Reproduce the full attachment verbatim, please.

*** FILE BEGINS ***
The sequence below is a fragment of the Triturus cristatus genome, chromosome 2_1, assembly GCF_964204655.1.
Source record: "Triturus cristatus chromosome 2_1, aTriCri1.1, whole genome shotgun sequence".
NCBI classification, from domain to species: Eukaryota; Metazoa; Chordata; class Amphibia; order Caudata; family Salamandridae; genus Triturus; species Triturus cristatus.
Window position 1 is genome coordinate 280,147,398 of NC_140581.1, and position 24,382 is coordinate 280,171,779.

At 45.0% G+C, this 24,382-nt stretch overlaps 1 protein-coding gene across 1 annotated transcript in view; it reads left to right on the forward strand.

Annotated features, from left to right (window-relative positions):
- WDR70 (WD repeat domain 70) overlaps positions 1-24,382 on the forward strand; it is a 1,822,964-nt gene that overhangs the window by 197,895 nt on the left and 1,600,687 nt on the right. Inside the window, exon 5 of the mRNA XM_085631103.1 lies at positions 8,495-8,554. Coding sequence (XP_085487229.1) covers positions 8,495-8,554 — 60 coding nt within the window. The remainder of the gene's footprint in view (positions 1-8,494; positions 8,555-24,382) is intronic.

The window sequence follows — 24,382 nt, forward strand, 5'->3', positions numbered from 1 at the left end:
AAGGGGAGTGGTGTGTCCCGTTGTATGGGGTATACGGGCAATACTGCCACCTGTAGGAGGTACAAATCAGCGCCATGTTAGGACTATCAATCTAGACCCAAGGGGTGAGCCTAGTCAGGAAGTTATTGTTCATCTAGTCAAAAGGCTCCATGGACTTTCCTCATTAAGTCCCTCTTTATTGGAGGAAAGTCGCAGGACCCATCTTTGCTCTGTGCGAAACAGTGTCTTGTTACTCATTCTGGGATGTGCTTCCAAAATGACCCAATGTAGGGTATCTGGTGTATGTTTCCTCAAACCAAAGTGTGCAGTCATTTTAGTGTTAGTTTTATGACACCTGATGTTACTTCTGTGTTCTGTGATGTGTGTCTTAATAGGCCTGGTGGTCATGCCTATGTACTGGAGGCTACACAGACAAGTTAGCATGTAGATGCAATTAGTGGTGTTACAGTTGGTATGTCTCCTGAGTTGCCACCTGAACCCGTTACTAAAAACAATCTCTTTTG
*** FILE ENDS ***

The sequence below is a fragment of the Triturus cristatus genome, chromosome 2_1, assembly GCF_964204655.1.
Source record: "Triturus cristatus chromosome 2_1, aTriCri1.1, whole genome shotgun sequence".
NCBI classification, from domain to species: Eukaryota; Metazoa; Chordata; class Amphibia; order Caudata; family Salamandridae; genus Triturus; species Triturus cristatus.
Window position 1 is genome coordinate 280,147,398 of NC_140581.1, and position 24,382 is coordinate 280,171,779.

At 45.0% G+C, this 24,382-nt stretch overlaps 1 protein-coding gene across 1 annotated transcript in view; it reads left to right on the forward strand.

Annotated features, from left to right (window-relative positions):
- WDR70 (WD repeat domain 70) overlaps positions 1-24,382 on the forward strand; it is a 1,822,964-nt gene that overhangs the window by 197,895 nt on the left and 1,600,687 nt on the right. Inside the window, exon 5 of the mRNA XM_085631103.1 lies at positions 8,495-8,554. Coding sequence (XP_085487229.1) covers positions 8,495-8,554 — 60 coding nt within the window. The remainder of the gene's footprint in view (positions 1-8,494; positions 8,555-24,382) is intronic.

The window sequence follows — 24,382 nt, forward strand, 5'->3', positions numbered from 1 at the left end:
AAGGGGAGTGGTGTGTCCCGTTGTATGGGGTATACGGGCAATACTGCCACCTGTAGGAGGTACAAATCAGCGCCATGTTAGGACTATCAATCTAGACCCAAGGGGTGAGCCTAGTCAGGAAGTTATTGTTCATCTAGTCAAAAGGCTCCATGGACTTTCCTCATTAAGTCCCTCTTTATTGGAGGAAAGTCGCAGGACCCATCTTTGCTCTGTGCGAAACAGTGTCTTGTTACTCATTCTGGGATGTGCTTCCAAAATGACCCAATGTAGGGTATCTGGTGTATGTTTCCTCAAACCAAAGTGTGCAGTCATTTTAGTGTTAGTTTTATGACACCTGATGTTACTTCTGTGTTCTGTGATGTGTGTCTTAATAGGCCTGGTGGTCATGCCTATGTACTGGAGGCTACACAGACAAGTTAGCATGTAGATGCAATTAGTGGTGTTACAGTTGGTATGTCTCCTGAGTTGCCACCTGAACCCGTTACTAAAAACAATCTCTTTTG